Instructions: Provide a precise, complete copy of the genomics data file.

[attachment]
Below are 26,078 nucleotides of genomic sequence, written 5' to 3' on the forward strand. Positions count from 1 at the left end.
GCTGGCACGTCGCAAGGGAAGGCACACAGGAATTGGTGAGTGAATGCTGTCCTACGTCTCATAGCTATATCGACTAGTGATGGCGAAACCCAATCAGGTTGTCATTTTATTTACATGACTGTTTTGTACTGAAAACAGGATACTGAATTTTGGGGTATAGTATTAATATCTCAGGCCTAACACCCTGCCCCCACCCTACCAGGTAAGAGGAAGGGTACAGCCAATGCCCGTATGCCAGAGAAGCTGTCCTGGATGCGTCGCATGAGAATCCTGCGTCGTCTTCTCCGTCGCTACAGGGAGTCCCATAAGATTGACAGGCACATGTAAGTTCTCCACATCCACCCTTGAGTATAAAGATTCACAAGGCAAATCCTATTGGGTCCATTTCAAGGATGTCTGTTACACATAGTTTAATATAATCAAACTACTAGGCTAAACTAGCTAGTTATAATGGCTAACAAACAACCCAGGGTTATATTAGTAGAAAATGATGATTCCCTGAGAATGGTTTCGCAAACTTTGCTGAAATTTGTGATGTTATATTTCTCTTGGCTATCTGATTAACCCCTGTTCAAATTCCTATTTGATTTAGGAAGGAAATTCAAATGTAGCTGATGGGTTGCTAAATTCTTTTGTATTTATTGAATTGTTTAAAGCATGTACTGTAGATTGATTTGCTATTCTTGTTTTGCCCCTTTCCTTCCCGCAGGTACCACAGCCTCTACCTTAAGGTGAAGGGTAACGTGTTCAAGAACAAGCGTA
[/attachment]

Below are 26,078 nucleotides of genomic sequence, written 5' to 3' on the forward strand. Positions count from 1 at the left end.
GCTGGCACGTCGCAAGGGAAGGCACACAGGAATTGGTGAGTGAATGCTGTCCTACGTCTCATAGCTATATCGACTAGTGATGGCGAAACCCAATCAGGTTGTCATTTTATTTACATGACTGTTTTGTACTGAAAACAGGATACTGAATTTTGGGGTATAGTATTAATATCTCAGGCCTAACACCCTGCCCCCACCCTACCAGGTAAGAGGAAGGGTACAGCCAATGCCCGTATGCCAGAGAAGCTGTCCTGGATGCGTCGCATGAGAATCCTGCGTCGTCTTCTCCGTCGCTACAGGGAGTCCCATAAGATTGACAGGCACATGTAAGTTCTCCACATCCACCCTTGAGTATAAAGATTCACAAGGCAAATCCTATTGGGTCCATTTCAAGGATGTCTGTTACACATAGTTTAATATAATCAAACTACTAGGCTAAACTAGCTAGTTATAATGGCTAACAAACAACCCAGGGTTATATTAGTAGAAAATGATGATTCCCTGAGAATGGTTTCGCAAACTTTGCTGAAATTTGTGATGTTATATTTCTCTTGGCTATCTGATTAACCCCTGTTCAAATTCCTATTTGATTTAGGAAGGAAATTCAAATGTAGCTGATGGGTTGCTAAATTCTTTTGTATTTATTGAATTGTTTAAAGCATGTACTGTAGATTGATTTGCTATTCTTGTTTTGCCCCTTTCCTTCCCGCAGGTACCACAGCCTCTACCTTAAGGTGAAGGGTAACGTGTTCAAGAACAAGCGTA